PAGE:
|Subject:||Re: [Discuss-gnuradio] OFDM benchmark optimal parameter|
|Date:||Mon, 21 Mar 2016 10:17:35 +0000|
with the benchmark_ scripts, you **set** the rates, and you can only observe how many packets were successfully transmitted.
The rest is really very basic math.
On 21.03.2016 10:50, Diyar Muhammed wrote:
Dear SangHyuk,I would like to know how to measure Throughput and BER by using benchmark tx and rx?could you show or explain with real example as you used.in advance thanks.
On Mon, Mar 21, 2016 at 8:09 AM, Marcus Müller <address@hidden> wrote:
On 21.03.2016 01:37, SangHyuk Kim wrote:
> I want to know other user's performance (avg performance).
Yes, but what is "user's performance"? Is it more important to have
higher throughput, or lower error rates? What about robustness?
I mean, the OFDM rx_benchmark is a really static example.
You might find a setting that maximizes troughput for a given channel,
but imagine something happens that reduces your receiver's SNR by 3dB:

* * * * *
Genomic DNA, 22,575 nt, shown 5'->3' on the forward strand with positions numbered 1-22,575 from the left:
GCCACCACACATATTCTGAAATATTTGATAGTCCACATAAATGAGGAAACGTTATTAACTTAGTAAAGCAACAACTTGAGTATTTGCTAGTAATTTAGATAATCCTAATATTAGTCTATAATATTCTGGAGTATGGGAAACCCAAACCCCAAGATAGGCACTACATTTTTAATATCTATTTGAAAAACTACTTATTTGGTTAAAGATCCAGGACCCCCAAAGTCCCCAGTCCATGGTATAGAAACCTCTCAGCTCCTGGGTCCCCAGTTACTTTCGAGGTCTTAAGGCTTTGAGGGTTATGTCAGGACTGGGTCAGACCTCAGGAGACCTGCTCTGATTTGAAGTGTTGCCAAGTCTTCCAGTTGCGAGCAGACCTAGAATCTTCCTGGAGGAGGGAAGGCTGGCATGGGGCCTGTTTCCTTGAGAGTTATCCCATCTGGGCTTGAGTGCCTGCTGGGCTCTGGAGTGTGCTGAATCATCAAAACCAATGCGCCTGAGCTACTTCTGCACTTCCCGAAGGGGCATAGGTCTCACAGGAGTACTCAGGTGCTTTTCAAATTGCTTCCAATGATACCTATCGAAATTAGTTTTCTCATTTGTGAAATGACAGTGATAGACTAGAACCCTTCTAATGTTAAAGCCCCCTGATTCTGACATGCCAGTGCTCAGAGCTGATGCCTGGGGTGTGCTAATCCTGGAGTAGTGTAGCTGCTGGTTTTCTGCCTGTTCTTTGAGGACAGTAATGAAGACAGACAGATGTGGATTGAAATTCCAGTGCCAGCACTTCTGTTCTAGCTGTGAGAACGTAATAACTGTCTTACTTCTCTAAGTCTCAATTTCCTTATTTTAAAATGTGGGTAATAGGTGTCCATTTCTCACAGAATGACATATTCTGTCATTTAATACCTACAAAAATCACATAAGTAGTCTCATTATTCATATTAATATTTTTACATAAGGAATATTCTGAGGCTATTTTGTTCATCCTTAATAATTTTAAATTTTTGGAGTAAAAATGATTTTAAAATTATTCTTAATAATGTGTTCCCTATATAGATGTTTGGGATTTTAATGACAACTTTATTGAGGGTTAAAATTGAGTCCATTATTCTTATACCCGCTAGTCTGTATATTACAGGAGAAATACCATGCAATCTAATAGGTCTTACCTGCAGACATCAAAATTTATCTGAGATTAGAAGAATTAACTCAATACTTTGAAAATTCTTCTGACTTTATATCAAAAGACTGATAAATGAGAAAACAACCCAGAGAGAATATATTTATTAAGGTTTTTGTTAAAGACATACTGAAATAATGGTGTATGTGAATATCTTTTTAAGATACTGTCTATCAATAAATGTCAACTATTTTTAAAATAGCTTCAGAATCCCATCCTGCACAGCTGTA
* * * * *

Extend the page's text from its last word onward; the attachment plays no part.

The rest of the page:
Now your suddenly losing a lot of performance.
Really "how can I parameterize this" can only be answered for a single,
mathematically well-defined target, and for a well-defined channel.
In a real-world scenario, if using a transceiver with a fixed
modulation, you usually wouldn't maximize throughput for a given
setting, but you would define what "it still works sufficiently" means,
and then you'd define "the worst channel I want the system to still work
Then you'd come up with a metric that gives you a number for "the link
quality on all considerable channels where this should be working", and
then you'd try to maximize that metric under the outage constraints set
before. Notice that this metric has to take things like error rate,
throughtput, the "cost" of re-sending something (if you have a mechanism
for that), available channel coding, how much you care about latency,
computational complexity (that really gets important with iterative
In other words:
This is digital communications. If there was a single "best" solution,
we'd all be using that and be done. Use your digital communications
knowledge to analyze your requirements and challenges!
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